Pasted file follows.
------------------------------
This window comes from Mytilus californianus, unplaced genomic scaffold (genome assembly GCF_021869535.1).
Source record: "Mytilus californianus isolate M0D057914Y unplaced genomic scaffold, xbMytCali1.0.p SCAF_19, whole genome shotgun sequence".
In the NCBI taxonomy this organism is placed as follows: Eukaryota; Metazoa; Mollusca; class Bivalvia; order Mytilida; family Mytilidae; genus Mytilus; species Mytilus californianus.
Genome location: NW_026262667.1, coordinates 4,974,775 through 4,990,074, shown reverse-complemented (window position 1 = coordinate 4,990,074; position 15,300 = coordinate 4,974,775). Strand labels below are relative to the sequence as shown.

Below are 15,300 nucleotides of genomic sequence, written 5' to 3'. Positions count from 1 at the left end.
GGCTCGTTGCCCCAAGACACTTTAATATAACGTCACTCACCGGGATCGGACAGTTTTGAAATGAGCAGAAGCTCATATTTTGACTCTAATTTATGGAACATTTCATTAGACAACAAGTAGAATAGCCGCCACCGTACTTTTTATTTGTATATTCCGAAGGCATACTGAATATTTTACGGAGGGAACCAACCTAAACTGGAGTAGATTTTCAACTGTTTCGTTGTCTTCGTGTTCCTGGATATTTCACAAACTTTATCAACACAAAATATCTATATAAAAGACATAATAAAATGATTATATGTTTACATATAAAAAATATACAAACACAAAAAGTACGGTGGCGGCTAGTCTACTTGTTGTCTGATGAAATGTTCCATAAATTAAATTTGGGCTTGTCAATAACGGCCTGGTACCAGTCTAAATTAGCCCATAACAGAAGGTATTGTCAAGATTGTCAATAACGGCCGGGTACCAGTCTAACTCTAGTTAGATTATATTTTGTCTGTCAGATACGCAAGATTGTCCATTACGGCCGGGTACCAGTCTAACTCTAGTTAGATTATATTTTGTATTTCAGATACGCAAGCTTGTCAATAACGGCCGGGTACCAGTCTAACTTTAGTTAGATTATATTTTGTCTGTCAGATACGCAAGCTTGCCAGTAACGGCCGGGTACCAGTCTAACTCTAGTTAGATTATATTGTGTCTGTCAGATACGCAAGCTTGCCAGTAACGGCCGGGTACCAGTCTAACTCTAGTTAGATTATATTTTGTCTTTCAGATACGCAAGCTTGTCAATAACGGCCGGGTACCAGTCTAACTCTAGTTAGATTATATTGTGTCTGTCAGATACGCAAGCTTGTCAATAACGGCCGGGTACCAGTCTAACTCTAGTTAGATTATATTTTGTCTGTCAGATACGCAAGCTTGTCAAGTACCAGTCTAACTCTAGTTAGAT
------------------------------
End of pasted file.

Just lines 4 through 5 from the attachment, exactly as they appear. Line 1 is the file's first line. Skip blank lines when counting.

Genome location: NW_026262667.1, coordinates 4,974,775 through 4,990,074, shown reverse-complemented (window position 1 = coordinate 4,990,074; position 15,300 = coordinate 4,974,775). Strand labels below are relative to the sequence as shown.

Below are 15,300 nucleotides of genomic sequence, written 5' to 3'. Positions count from 1 at the left end.